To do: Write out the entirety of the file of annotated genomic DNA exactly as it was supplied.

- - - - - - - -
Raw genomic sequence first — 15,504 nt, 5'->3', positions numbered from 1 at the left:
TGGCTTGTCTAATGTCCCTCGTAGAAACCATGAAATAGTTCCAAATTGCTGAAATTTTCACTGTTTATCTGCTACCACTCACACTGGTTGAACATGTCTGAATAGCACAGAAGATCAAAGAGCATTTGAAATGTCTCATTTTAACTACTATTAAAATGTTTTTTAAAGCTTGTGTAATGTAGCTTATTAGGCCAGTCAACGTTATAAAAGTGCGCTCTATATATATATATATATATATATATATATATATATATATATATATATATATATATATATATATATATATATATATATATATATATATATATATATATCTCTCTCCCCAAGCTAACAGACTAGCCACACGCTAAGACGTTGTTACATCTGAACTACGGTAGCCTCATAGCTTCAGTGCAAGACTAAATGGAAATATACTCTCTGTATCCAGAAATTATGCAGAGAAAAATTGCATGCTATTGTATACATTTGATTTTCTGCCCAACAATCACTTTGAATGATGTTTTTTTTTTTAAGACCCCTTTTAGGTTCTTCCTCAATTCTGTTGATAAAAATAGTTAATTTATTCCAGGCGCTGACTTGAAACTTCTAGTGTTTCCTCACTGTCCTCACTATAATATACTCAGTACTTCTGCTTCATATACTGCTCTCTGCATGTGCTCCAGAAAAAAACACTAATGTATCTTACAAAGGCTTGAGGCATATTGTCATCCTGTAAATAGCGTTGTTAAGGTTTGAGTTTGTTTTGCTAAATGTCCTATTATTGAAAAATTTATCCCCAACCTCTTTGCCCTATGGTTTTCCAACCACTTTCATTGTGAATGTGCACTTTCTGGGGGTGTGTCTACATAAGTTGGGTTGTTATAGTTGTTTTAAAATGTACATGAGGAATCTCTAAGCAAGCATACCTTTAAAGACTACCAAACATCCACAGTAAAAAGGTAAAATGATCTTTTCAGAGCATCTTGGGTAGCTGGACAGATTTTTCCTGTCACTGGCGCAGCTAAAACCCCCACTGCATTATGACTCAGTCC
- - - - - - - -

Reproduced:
Raw genomic sequence first — 15,504 nt, 5'->3', positions numbered from 1 at the left:
TGGCTTGTCTAATGTCCCTCGTAGAAACCATGAAATAGTTCCAAATTGCTGAAATTTTCACTGTTTATCTGCTACCACTCACACTGGTTGAACATGTCTGAATAGCACAGAAGATCAAAGAGCATTTGAAATGTCTCATTTTAACTACTATTAAAATGTTTTTTAAAGCTTGTGTAATGTAGCTTATTAGGCCAGTCAACGTTATAAAAGTGCGCTCTATATATATATATATATATATATATATATATATATATATATATATATATATATATATATATATATATATATATATATATATATATATATATATATATCTCTCTCCCCAAGCTAACAGACTAGCCACACGCTAAGACGTTGTTACATCTGAACTACGGTAGCCTCATAGCTTCAGTGCAAGACTAAATGGAAATATACTCTCTGTATCCAGAAATTATGCAGAGAAAAATTGCATGCTATTGTATACATTTGATTTTCTGCCCAACAATCACTTTGAATGATGTTTTTTTTTTTAAGACCCCTTTTAGGTTCTTCCTCAATTCTGTTGATAAAAATAGTTAATTTATTCCAGGCGCTGACTTGAAACTTCTAGTGTTTCCTCACTGTCCTCACTATAATATACTCAGTACTTCTGCTTCATATACTGCTCTCTGCATGTGCTCCAGAAAAAAACACTAATGTATCTTACAAAGGCTTGAGGCATATTGTCATCCTGTAAATAGCGTTGTTAAGGTTTGAGTTTGTTTTGCTAAATGTCCTATTATTGAAAAATTTATCCCCAACCTCTTTGCCCTATGGTTTTCCAACCACTTTCATTGTGAATGTGCACTTTCTGGGGGTGTGTCTACATAAGTTGGGTTGTTATAGTTGTTTTAAAATGTACATGAGGAATCTCTAAGCAAGCATACCTTTAAAGACTACCAAACATCCACAGTAAAAAGGTAAAATGATCTTTTCAGAGCATCTTGGGTAGCTGGACAGATTTTTCCTGTCACTGGCGCAGCTAAAACCCCCACTGCATTATGACTCAGTCC